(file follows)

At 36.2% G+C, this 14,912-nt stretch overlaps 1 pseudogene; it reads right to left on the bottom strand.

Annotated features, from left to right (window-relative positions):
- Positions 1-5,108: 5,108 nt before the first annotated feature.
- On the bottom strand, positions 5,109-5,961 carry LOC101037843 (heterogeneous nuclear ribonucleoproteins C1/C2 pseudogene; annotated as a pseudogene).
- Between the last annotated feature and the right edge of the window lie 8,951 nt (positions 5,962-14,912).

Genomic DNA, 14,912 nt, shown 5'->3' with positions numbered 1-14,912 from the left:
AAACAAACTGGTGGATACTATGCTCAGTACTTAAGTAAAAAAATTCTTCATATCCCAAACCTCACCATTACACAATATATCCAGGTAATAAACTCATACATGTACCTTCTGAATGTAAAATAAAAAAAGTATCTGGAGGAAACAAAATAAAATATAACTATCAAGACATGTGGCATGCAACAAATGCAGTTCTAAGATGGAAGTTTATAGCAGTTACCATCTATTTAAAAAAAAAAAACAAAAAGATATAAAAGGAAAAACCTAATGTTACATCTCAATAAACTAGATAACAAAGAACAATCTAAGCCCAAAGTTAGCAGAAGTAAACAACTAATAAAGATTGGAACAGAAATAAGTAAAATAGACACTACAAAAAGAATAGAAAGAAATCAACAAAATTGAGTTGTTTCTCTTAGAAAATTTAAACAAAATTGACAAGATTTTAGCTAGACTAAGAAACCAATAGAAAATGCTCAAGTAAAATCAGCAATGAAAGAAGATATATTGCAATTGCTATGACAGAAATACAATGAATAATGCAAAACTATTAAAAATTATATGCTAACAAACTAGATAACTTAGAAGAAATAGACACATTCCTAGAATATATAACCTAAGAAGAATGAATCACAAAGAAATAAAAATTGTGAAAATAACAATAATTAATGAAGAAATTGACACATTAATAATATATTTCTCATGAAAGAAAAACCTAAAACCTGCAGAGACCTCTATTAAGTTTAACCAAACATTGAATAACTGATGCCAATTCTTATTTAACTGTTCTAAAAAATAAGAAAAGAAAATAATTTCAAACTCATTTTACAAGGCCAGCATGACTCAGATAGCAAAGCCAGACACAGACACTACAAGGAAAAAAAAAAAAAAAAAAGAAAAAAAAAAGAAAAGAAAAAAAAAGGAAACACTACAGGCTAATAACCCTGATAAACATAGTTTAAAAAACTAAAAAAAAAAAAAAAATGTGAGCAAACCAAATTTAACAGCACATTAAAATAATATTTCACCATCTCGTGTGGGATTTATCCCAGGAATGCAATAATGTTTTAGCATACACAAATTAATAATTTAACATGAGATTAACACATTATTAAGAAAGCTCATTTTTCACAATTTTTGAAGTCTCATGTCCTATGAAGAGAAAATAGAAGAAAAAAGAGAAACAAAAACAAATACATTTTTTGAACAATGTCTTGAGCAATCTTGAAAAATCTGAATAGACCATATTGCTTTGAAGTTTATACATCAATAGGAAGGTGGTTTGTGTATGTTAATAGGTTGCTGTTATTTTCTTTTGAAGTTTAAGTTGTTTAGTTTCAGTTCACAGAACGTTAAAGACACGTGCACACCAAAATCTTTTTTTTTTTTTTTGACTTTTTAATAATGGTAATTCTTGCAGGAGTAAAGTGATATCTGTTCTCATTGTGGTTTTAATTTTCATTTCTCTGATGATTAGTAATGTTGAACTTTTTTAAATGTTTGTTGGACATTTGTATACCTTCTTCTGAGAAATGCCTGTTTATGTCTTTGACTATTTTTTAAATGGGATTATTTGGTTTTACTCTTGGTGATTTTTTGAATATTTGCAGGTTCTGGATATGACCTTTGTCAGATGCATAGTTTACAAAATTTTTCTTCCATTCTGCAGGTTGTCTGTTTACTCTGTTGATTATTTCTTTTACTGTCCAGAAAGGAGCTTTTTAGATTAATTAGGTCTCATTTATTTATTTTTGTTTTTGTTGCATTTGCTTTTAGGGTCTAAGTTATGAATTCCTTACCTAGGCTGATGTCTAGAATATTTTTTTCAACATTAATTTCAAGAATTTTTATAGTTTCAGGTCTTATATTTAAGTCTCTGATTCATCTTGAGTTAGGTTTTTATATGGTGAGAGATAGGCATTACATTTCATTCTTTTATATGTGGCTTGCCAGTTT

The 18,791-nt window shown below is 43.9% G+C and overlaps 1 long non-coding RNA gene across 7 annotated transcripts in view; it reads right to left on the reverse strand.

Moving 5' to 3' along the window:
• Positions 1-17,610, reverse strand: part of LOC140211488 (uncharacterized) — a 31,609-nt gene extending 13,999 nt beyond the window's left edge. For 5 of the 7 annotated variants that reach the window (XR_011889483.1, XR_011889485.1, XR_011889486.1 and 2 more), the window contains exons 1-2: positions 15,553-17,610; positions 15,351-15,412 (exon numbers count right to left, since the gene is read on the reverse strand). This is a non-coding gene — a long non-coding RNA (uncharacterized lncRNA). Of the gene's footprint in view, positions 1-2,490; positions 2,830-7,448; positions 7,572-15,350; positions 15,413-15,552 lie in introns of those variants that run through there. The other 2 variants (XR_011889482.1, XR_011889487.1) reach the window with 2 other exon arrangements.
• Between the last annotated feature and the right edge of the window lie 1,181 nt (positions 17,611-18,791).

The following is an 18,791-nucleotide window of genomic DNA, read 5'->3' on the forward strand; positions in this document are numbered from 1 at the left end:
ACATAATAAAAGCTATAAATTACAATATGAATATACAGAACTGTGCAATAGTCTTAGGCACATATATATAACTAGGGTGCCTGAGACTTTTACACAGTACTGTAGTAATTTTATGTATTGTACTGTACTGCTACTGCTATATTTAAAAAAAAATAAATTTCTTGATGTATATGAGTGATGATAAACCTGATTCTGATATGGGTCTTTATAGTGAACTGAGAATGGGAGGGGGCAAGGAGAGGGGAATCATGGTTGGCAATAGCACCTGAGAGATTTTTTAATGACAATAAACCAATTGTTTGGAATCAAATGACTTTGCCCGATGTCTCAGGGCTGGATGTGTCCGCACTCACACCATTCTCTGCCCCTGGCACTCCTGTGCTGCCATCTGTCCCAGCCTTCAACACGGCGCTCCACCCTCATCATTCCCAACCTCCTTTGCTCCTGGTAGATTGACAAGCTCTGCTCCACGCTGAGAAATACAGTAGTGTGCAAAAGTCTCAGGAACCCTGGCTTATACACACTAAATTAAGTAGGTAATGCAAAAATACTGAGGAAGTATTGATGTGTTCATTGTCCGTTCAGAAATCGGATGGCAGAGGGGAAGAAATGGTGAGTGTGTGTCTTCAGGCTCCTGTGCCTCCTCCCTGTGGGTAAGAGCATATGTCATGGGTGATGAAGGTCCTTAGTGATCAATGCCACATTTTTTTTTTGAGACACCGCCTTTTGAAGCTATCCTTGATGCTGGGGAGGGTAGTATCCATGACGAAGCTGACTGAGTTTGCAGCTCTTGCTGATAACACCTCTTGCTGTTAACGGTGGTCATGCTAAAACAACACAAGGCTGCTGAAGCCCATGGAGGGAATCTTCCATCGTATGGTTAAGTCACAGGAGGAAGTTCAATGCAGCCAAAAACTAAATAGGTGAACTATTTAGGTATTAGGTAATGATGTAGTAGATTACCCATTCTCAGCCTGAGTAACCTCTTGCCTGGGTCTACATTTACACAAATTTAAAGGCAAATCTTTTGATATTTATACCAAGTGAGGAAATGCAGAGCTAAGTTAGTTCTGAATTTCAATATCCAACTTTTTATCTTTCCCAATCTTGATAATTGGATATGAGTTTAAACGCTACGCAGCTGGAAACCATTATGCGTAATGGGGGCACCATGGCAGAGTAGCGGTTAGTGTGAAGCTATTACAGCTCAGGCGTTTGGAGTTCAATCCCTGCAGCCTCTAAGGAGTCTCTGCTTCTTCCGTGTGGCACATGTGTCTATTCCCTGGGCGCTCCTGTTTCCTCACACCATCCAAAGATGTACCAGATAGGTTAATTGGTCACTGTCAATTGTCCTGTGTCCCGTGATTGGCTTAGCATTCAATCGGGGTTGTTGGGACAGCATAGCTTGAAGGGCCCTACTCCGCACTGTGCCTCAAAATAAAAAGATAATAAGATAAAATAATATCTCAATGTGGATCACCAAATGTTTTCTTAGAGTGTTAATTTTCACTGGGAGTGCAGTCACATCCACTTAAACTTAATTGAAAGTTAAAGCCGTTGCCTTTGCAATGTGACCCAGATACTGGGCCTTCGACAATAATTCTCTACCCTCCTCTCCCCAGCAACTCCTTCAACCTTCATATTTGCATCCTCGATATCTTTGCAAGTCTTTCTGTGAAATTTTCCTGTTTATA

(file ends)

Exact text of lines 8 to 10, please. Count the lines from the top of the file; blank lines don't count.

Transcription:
The 18,791-nt window shown below is 43.9% G+C and overlaps 1 long non-coding RNA gene across 7 annotated transcripts in view; it reads right to left on the reverse strand.

Moving 5' to 3' along the window:
• Positions 1-17,610, reverse strand: part of LOC140211488 (uncharacterized) — a 31,609-nt gene extending 13,999 nt beyond the window's left edge. For 5 of the 7 annotated variants that reach the window (XR_011889483.1, XR_011889485.1, XR_011889486.1 and 2 more), the window contains exons 1-2: positions 15,553-17,610; positions 15,351-15,412 (exon numbers count right to left, since the gene is read on the reverse strand). This is a non-coding gene — a long non-coding RNA (uncharacterized lncRNA). Of the gene's footprint in view, positions 1-2,490; positions 2,830-7,448; positions 7,572-15,350; positions 15,413-15,552 lie in introns of those variants that run through there. The other 2 variants (XR_011889482.1, XR_011889487.1) reach the window with 2 other exon arrangements.